While designing set pieces for a Peter Sellars opera, artist Gronk created enough work to constitute a Santa Monica exhibit
By Michael Aushenker
Like the Picassos and the Modiglianis before him at the brasseries of 1920s Montparnasse, Gronk starts his day by walking a block from his home studio to his favorite café, meditates and sketches while nursing a cup of coffee, and then returns to his studio to attack his work — art that will export the stimuli and intangibles of his Los Angeles environs globally via the opera world.
“Ruins,” Gronk’s solo show at Lora Schlesinger Gallery in Santa Monica, debuts Saturday, featuring abstract paintings that are by-products of his decades-long association with Peter Sellars — preliminary explorations for the iconic theater director’s adaptation of the Henry Purcell opera, “The Indian Queen,” based on Sir Robert Howard’s 1664 play chronicling rifts within the Peruvian and Mexican hierarchies prior to the Spanish invasion.
“I haven’t had a show on the Westside in a while,” Gronk said, without a trace of understatement. In fact, the painter, who draws as much inspiration from master German Expressionists such as Max Beckmann as he does from his own Chicano background, has been busy applying his talents toward creating set pieces for one Sellars production after another since the two began collaborating in 1995.
When Sellars first proposed they work together on “The Screams,” Gronk said he remarked how the piece was “so long, so many people in it,” to which Sellars reacted, “‘Yeah, that’s why I’m doing it!’”
That collaboration set the stage for several more operas, including 2005’s “Ainadarma,” with its David Henry Wang libretto (the accompanying CD won two Grammys), as well as Vivaldi’s “Griselda.”
“He’s a brilliant man,” Gronk said of Sellars, “and you learn so much from each thing you do and sometimes you go into areas you never thought you would.”
Born Glugio Nicandro in East Los Angeles, Gronk doodled on a cup at his beloved Syrup Café on Spring Street last Friday morning while discussing the 16 works on display at the Bergamot Station-based Lora Schlesinger Gallery.
For “Ruins,” Gronk has created “actual pieces that can hold their own,” he said. “It’s almost like sentence-making, a haiku, a codex” spawned while forging his “Indian Queen” battle plan.
“When you say yes to working with Peter, all of a sudden you’re spending a year doing research. He gives you a lot of leeway to come up with things. The guiding line is that you have to do the research.”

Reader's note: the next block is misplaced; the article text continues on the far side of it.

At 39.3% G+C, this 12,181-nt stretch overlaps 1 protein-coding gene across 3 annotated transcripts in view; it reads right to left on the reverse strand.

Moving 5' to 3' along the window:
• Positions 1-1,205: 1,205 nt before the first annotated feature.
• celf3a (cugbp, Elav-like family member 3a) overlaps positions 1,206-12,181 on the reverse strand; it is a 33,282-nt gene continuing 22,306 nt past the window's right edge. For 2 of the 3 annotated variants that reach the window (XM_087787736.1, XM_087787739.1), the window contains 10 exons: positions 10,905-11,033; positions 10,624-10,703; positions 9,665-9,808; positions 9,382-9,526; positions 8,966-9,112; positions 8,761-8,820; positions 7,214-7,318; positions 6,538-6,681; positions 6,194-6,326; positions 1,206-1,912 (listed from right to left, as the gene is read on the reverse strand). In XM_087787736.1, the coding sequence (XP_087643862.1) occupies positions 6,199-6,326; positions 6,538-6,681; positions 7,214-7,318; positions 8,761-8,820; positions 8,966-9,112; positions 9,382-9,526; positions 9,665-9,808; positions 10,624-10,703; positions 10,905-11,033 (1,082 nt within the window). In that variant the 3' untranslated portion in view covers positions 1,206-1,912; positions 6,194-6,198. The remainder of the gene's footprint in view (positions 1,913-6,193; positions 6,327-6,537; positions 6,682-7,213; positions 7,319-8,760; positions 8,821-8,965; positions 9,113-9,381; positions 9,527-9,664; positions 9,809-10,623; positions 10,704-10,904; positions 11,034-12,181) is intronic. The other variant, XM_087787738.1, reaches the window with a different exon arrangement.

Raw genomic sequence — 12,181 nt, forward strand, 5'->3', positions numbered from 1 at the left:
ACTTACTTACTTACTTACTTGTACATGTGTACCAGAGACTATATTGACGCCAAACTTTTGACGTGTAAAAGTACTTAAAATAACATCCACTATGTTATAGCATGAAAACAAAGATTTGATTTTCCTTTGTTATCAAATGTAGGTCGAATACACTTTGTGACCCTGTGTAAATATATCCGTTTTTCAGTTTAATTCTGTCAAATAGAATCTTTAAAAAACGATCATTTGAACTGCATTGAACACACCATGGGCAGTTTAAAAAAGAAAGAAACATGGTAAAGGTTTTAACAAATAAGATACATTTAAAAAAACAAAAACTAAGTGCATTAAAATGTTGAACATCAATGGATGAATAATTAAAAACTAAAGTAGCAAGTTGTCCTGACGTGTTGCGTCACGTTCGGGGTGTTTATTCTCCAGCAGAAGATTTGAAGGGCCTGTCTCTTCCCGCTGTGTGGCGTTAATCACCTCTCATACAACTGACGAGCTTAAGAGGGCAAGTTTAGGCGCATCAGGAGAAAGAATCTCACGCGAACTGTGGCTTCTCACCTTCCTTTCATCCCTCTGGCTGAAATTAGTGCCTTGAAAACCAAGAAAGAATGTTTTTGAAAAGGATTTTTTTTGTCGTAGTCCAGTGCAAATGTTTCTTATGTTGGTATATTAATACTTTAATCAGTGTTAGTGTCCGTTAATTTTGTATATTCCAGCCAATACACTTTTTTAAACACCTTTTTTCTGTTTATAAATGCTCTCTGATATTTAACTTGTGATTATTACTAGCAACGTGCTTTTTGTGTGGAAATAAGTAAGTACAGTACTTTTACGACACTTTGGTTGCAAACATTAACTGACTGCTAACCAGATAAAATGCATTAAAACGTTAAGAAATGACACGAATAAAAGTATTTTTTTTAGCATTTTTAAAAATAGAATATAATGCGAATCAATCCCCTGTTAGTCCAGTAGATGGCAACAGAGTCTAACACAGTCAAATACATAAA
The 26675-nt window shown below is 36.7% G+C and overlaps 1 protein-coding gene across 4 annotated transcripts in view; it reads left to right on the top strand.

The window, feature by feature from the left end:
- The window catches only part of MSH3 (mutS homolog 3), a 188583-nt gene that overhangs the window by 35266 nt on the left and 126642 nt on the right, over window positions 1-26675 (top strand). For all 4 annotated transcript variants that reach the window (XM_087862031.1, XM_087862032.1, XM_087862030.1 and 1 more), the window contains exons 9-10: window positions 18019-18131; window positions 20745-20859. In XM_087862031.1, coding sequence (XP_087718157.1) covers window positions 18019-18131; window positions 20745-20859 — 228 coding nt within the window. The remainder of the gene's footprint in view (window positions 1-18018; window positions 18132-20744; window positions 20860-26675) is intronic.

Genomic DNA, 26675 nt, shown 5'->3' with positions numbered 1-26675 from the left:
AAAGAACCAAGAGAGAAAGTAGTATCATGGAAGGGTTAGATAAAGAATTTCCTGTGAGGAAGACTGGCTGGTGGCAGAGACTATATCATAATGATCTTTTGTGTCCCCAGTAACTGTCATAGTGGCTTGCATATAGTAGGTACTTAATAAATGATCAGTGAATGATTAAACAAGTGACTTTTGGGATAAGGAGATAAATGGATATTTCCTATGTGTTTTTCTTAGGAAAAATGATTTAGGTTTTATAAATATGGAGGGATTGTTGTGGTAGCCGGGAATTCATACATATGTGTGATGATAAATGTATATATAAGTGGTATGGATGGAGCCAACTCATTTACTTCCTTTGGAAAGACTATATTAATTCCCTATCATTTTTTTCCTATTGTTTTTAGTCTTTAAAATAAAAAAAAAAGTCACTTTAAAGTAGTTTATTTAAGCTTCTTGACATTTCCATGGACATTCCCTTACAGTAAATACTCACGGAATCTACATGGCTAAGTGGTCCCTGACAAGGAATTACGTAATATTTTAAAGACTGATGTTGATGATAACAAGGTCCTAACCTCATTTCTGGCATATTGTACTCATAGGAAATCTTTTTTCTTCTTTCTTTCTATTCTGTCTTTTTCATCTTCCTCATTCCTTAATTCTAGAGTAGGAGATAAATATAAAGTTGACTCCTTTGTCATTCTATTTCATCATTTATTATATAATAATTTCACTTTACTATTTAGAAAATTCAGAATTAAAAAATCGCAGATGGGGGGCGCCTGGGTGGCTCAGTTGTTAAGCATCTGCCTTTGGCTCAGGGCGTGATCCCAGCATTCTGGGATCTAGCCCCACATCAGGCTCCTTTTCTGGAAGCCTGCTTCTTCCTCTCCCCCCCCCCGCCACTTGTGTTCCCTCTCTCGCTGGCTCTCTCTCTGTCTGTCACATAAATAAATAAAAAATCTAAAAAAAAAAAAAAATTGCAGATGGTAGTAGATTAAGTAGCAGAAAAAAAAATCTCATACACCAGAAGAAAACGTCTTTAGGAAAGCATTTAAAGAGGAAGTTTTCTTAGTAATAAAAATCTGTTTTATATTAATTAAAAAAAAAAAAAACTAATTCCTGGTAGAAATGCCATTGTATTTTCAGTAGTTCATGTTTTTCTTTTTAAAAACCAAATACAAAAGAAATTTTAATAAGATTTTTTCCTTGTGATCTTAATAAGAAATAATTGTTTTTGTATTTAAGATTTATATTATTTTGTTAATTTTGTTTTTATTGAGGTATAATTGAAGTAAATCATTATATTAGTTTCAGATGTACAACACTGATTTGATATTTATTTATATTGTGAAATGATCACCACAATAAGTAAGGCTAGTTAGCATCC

For “Indian Queen,” Gronk picked apart English history circa the opera’s 1600s origin, discovering “the Great Fire of London had just taken place, the Plague is going on.”
Essentially, Gronk tends to be a production’s first link, his palette setting the tone.
“Peter comes along, looks at what I’m making and figures out how to stage it,” Gronk said. “In the case of opera, the set comes first — then costumes and the rest.”
Gronk has yet to contemplate the next Sellars project because “Indian Queen” continues to travel from Perm, Russia, to Madrid and now to England, and Sellars recently decided he needed yet another element.
“Right now in my studio is the floor of an opera house in London. I have to go up on the roof to paint these [independent works],” he said. “It’s not as if I have a crew or a team. Every brushstroke that goes into the set is mine.”
Between operas, Gronk, whose work was spotlighted by MOCA in 1985 and LACMA in 2004, still enjoys traveling and transmitting his experience and wisdom to students, from elementary to university level.
However, L.A. remains home. For 25 years, Gronk has worked out of the same studio, taking in the sights and vibrations of the city’s center, expanding his visual lexicon. When he moved into his building there were just three people in it; now there are 30 units.
“You can come to Spring Street, but a block away is Broadway and you may not go there. Within that range, you have many different people. Broadway is a Third World nation, just on that one street,” he said, likening the atmosphere to movies “Blade Runner” and “Fellinis Satryicon.”
Such dense parcels of humanity feed Gronk’s imagination.
“I don’t drive. I’m someone who uses public transportation, just like Peter Sellars. You’re taking information on the way, the way things look on the street, and you’re going to use that, mixing it all up with historical information.”
There’s the push and pull of gentrification, but “change is a part of the city. To me it’s not just whole buildings that make up a city, to me, it’s the people.”
Cry as people might about another chain popping up, “young people who work at Starbucks are usually going to college,” he said. Conversely, there’s been “an abundance of dogs” in recent years, walking the hot cement, no doubt forced out as more condos means a penchant for house cats.
“Where does a dog go?” he asked rhetorically.
All of this shapes Gronk’s work, whether accompanied by tenors and sopranos at the Perm Opera House or hanging inside a Bergamot Station gallery.
“You pull from all the different sources, make sense out of it. Or make nonsense out of it. It’s a constant looking at the world you live in,” he said.
“Ruins” runs through Oct. 18 at Lora Schlesinger Gallery, 2525 Michigan Ave. T3, Santa Monica. An opening reception takes place from 4:30 to 7 p.m. on Sept. 13. (310) 828-1133; loraschlesinger.com